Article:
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Were clearly moving into

We're clearly moving into that fog of war phase where a lot of what we hear is going to be misinformation from one side or another. But there's some interesting information coming out in Kuwaiti press reports about at least some tiny fissures at the highest level of Saddam's power. In particular Saddam apparently placed his half-brother, Barzan, under house arrest after he refused to pledge loyalty to Saddam's son Qusay as his successor.

Here is a translation from a reportin Arabic which appeared today in Kuwait's Al-Ra'y Al-Amm ...

The sources said that Barzan was summoned to one of Saddam's headquarters on 5 March, along with his brother Watban, the former interior minister whom Uday Saddam Husayn shot in the leg in August 1995. In the meeting, which Saddam's third half-brother Sab'awi was supposed to attend, Saddam talked in length about the current developments. He indirectly expressed willingness to step down in favor of his second son, Qusay, and called on his half brothers to pledge allegiance to Qusay in case he decided to do that.

According to the sources, when Saddam came to Shaykh Zayid Bin-Sultan's initiative, which was presented to the Arab summit in Sharm al-Shaykh on 1 March, he addressed Barzan saying: "What do you think of what your friend (Shaykh Zayid) has said?" It is known that Barzan had a good relationship with the president of the United Arab Emirates, especially after the Iraq-Iran war.

According to the sources, Barzan remained silent. But when he was asked to comment on the possibility of Qusay succeeding Saddam, Barzan told the Iraqi president: "I tolerated the situation for more than 20 years because you have been there. When you are not there I will act in a different way." Here the Iraqi president became furious and addressed rude words to his half brother.

...

The sources said Barzan and Watban were probably placed under house arrest because they have recently made moves within the family and among the public to press for reform measures that would lead to change in the structure of the regime. This angered Saddam, who discussed the possibility of his stepping down in Qusay's favor only to discover the real intentions of his three brothers, who have opposed his policies since the mid-eighties, when Husayn Kamil and Ali Hasan al-Majid began gaining ground. Al-Majid, who was just a driver of the defense minister in the early seventies, became the defense minister and was appointed a governor of Kuwait after the invasion.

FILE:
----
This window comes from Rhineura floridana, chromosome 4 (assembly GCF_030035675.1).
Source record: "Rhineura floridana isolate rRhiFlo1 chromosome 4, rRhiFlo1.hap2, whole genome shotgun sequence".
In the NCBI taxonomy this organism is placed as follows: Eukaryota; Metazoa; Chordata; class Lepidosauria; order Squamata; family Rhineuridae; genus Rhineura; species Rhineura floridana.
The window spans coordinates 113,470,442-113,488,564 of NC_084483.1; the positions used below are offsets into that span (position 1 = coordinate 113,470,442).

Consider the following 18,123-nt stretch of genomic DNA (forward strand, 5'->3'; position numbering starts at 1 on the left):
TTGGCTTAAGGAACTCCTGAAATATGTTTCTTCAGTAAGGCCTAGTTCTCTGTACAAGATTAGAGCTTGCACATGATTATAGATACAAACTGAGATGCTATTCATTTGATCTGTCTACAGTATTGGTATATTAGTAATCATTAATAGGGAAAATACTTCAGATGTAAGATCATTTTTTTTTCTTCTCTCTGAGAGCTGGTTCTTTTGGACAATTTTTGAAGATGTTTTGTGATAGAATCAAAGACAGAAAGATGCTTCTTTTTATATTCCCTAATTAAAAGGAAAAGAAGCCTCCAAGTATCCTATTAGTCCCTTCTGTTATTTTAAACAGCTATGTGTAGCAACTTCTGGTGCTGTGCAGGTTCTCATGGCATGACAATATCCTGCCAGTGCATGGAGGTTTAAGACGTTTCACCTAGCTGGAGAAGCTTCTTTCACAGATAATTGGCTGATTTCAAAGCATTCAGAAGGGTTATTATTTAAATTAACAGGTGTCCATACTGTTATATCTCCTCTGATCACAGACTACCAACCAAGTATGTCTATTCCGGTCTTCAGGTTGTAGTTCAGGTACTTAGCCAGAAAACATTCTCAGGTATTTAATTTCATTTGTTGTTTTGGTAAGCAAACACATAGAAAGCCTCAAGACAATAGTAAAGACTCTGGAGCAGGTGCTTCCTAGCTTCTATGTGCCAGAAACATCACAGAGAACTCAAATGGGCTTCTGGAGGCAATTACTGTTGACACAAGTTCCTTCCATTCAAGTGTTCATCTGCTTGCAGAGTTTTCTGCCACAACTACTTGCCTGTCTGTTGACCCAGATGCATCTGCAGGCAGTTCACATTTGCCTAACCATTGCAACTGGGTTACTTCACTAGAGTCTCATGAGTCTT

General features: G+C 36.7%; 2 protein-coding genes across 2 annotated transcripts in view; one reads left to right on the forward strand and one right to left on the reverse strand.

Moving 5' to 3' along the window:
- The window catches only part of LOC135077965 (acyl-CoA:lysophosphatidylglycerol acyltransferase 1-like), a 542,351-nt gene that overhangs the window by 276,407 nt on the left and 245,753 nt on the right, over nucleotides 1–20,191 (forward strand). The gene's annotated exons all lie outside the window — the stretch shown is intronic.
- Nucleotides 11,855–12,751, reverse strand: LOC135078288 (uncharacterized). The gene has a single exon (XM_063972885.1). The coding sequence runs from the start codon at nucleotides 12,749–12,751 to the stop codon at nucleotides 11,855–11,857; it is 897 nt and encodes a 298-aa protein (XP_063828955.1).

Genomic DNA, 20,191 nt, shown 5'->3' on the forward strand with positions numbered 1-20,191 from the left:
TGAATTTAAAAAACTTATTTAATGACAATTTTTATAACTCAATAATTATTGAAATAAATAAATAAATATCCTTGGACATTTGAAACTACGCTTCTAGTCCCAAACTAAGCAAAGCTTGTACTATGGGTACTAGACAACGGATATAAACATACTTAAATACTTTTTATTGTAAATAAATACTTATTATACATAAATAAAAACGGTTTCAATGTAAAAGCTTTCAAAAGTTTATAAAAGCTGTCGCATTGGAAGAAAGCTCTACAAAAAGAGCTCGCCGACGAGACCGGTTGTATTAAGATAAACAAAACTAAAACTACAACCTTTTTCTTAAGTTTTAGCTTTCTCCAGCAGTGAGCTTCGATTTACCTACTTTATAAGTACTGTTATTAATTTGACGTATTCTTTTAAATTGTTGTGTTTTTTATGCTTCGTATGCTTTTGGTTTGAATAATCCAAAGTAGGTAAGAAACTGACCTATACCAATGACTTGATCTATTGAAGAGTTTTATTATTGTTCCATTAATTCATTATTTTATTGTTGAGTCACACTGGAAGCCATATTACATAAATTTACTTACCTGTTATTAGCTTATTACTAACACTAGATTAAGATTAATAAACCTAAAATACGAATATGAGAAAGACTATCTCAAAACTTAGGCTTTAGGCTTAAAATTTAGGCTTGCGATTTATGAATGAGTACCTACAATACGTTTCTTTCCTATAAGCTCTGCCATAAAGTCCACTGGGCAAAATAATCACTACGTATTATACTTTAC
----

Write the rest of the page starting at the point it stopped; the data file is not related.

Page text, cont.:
The sources noted that Barzan's eldest son, Muhammad, left Baghdad immediately after his father was taken to Al-Radwaniyah. Jordanian sources said he was seen leaving Amman for Geneva on board a Jordanian passenger plane on Friday, 7 March. But the sources did not say if Muhammad Barzan al-Tikriti, who spent time in Baghdad and Tikrit working in coordination with his father and uncle Watban, remained in Switzerland or left for another country.

Again, I cannot vouch for the accuracy of this report. But it is what's being reported in the region.

Wow. There are so

Wow. There are so many scales falling from so many eyes that you almost have to duck and cover!

I have to tell you that I'm a bit surprised. The Washington Post editorial page has been extremely supportive of the president's Iraq policy for some time. But now he seems even to have lost them. The debate has become so polarized now that if you support anything but war next week you're "anti-war" and perhaps also a "surrender monkey" and various other bad stuff. And it's not that the Post has fundamentally changed its mind. "Military action to disarm Iraq [still] appears to us both inevitable and necessary," today's editorial says. But even the Post is calling for a delay of 30 to 45 days in order to gain more international support.

The key passage however comes here ...

... with more diplomatic suppleness, more flexibility on timing and less arrogant tactics and rhetoric, the administration might have won the backing of long-standing friends such as Turkey, Mexico and Chile. In effect, Mr. Bush and some of his top aides, most notably Secretary of Defense Donald H. Rumsfeld, have managed to convince much of the world that French President Jacques Chirac is right and that America's unrivaled power is a danger that somehow must be checked -- ideally by the votes of other nations on the Security Council.
I couldn't have said it better myself. Or, wait ... Well, never mind. We don't have to go there.

As the Post aptly notes, we've made the job of the French government easy, alienating friendly governments which should have been our allies, not theirs. As each new government turns away from us, the president's allies at home heap new abuse on the new defector, explaining how they've never been good allies to start with, and how this is still more evidence we shouldn't rely on allies in the first place. It's not a policy or even an argument. It's a self-validating feedback loop which always leads to the same conclusion: we were right all along!